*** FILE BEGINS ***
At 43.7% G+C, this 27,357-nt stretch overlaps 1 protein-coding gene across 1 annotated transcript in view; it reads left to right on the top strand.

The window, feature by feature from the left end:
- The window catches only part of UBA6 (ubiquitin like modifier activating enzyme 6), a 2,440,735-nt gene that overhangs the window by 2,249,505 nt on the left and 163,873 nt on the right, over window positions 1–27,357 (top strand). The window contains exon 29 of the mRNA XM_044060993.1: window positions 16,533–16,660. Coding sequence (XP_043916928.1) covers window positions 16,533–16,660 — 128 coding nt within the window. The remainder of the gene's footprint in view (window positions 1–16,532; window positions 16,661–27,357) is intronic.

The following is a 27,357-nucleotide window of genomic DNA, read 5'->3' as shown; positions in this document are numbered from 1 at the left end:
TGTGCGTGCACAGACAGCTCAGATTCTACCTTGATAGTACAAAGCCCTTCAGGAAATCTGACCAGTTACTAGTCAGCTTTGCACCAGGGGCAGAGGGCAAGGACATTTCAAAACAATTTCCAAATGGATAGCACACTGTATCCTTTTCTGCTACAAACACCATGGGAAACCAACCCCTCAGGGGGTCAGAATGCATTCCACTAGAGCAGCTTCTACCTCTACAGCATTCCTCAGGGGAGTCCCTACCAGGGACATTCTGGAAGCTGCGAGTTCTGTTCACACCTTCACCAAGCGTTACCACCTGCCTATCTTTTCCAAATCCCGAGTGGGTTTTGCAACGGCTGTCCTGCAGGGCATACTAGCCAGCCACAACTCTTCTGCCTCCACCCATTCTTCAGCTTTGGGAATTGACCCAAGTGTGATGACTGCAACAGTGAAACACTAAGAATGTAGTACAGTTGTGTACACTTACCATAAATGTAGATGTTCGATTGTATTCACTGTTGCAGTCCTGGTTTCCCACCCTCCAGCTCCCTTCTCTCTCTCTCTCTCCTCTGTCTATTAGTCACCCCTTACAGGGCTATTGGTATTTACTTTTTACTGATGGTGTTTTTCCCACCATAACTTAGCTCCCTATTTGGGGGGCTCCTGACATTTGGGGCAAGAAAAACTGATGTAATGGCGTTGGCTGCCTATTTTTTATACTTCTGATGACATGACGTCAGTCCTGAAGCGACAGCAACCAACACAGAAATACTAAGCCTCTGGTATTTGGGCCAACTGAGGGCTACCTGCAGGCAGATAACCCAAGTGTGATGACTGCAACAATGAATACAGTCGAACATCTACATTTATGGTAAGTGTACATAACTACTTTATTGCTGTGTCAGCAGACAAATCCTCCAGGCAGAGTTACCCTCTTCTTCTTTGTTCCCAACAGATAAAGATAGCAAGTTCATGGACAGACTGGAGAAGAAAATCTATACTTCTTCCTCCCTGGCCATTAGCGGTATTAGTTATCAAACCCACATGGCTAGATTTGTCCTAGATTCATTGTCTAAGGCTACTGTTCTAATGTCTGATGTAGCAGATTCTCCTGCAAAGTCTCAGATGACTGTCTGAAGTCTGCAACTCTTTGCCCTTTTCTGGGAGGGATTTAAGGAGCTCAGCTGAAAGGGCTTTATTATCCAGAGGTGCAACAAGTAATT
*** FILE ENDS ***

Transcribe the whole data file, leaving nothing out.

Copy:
At 43.7% G+C, this 27,357-nt stretch overlaps 1 protein-coding gene across 1 annotated transcript in view; it reads left to right on the top strand.

The window, feature by feature from the left end:
- The window catches only part of UBA6 (ubiquitin like modifier activating enzyme 6), a 2,440,735-nt gene that overhangs the window by 2,249,505 nt on the left and 163,873 nt on the right, over window positions 1–27,357 (top strand). The window contains exon 29 of the mRNA XM_044060993.1: window positions 16,533–16,660. Coding sequence (XP_043916928.1) covers window positions 16,533–16,660 — 128 coding nt within the window. The remainder of the gene's footprint in view (window positions 1–16,532; window positions 16,661–27,357) is intronic.

The following is a 27,357-nucleotide window of genomic DNA, read 5'->3' as shown; positions in this document are numbered from 1 at the left end:
TGTGCGTGCACAGACAGCTCAGATTCTACCTTGATAGTACAAAGCCCTTCAGGAAATCTGACCAGTTACTAGTCAGCTTTGCACCAGGGGCAGAGGGCAAGGACATTTCAAAACAATTTCCAAATGGATAGCACACTGTATCCTTTTCTGCTACAAACACCATGGGAAACCAACCCCTCAGGGGGTCAGAATGCATTCCACTAGAGCAGCTTCTACCTCTACAGCATTCCTCAGGGGAGTCCCTACCAGGGACATTCTGGAAGCTGCGAGTTCTGTTCACACCTTCACCAAGCGTTACCACCTGCCTATCTTTTCCAAATCCCGAGTGGGTTTTGCAACGGCTGTCCTGCAGGGCATACTAGCCAGCCACAACTCTTCTGCCTCCACCCATTCTTCAGCTTTGGGAATTGACCCAAGTGTGATGACTGCAACAGTGAAACACTAAGAATGTAGTACAGTTGTGTACACTTACCATAAATGTAGATGTTCGATTGTATTCACTGTTGCAGTCCTGGTTTCCCACCCTCCAGCTCCCTTCTCTCTCTCTCTCTCCTCTGTCTATTAGTCACCCCTTACAGGGCTATTGGTATTTACTTTTTACTGATGGTGTTTTTCCCACCATAACTTAGCTCCCTATTTGGGGGGCTCCTGACATTTGGGGCAAGAAAAACTGATGTAATGGCGTTGGCTGCCTATTTTTTATACTTCTGATGACATGACGTCAGTCCTGAAGCGACAGCAACCAACACAGAAATACTAAGCCTCTGGTATTTGGGCCAACTGAGGGCTACCTGCAGGCAGATAACCCAAGTGTGATGACTGCAACAATGAATACAGTCGAACATCTACATTTATGGTAAGTGTACATAACTACTTTATTGCTGTGTCAGCAGACAAATCCTCCAGGCAGAGTTACCCTCTTCTTCTTTGTTCCCAACAGATAAAGATAGCAAGTTCATGGACAGACTGGAGAAGAAAATCTATACTTCTTCCTCCCTGGCCATTAGCGGTATTAGTTATCAAACCCACATGGCTAGATTTGTCCTAGATTCATTGTCTAAGGCTACTGTTCTAATGTCTGATGTAGCAGATTCTCCTGCAAAGTCTCAGATGACTGTCTGAAGTCTGCAACTCTTTGCCCTTTTCTGGGAGGGATTTAAGGAGCTCAGCTGAAAGGGCTTTATTATCCAGAGGTGCAACAAGTAATT